Computational and Experimental Evidence That Auxin Accumulation in Nodule and Lateral Root Primordia Occurs by Different Mechanisms
The formation of root lateral organ formation typically requires the de novo generation of a primordium, initiated at the site of local auxin accumulation. Legume roots are a particularly interesting example in this respect, as they can give rise to both lateral roots and root nodules. The initiation of the latter primordium is much less understood. Using computer simulations we start with an unbiased comparison of different mechanisms that a priori seemed capable of producing local auxin accumulation. These mechanisms all produce different characteristic signatures, of which a reduction of auxin efflux best matches the morphology of nodule primordia. This leads to the prediction that root nodule positions would not be affected by root curvature – contrary to lateral root primordia that are initiated by increased influx – which we experimentally confirmed. We further investigate how changes in the in silico root segment affect the induction and shape of local auxin maxima and discuss the functional implications of these findings with respect to nodule type and bounding the developmental zone where nodulation takes place.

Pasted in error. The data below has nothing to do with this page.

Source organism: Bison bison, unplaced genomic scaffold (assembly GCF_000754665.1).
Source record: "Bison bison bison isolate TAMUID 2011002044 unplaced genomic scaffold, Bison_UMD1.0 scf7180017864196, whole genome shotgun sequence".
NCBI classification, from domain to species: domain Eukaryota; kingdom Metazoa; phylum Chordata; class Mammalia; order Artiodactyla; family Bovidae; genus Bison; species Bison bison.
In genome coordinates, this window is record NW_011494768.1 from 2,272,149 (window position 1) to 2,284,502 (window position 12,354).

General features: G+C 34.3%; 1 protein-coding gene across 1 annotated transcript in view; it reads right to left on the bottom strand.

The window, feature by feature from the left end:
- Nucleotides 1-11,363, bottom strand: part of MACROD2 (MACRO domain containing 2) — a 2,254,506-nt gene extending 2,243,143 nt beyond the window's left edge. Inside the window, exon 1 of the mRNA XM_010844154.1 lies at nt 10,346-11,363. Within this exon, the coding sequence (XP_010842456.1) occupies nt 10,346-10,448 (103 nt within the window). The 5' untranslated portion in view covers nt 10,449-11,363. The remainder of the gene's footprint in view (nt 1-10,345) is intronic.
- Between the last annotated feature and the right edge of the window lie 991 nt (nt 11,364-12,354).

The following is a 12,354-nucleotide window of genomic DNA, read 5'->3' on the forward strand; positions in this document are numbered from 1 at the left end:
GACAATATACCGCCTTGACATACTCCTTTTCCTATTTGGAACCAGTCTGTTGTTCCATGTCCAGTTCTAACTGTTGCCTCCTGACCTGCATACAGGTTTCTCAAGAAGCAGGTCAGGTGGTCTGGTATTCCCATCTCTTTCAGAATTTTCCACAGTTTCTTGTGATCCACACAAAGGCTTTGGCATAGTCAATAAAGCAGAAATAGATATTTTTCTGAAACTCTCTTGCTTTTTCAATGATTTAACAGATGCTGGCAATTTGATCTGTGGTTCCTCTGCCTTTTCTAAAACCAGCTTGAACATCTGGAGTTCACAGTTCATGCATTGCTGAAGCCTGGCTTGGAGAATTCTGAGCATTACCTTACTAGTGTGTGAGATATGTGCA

|F.J. de Bruijn
|Theory of Biomolecular Matter
Deinum, E., Geurts, R., Hartog, M., Bisseling, T., & Mulder, B. (2015). Computational and Experimental Evidence That Auxin Accumulation in Nodule and Lateral Root Primordia Occurs by Different Mechanisms. In F. J. de Bruijn (Ed.), Biological Nitrogen Fixation. doi:10.1002/9781119053095.ch66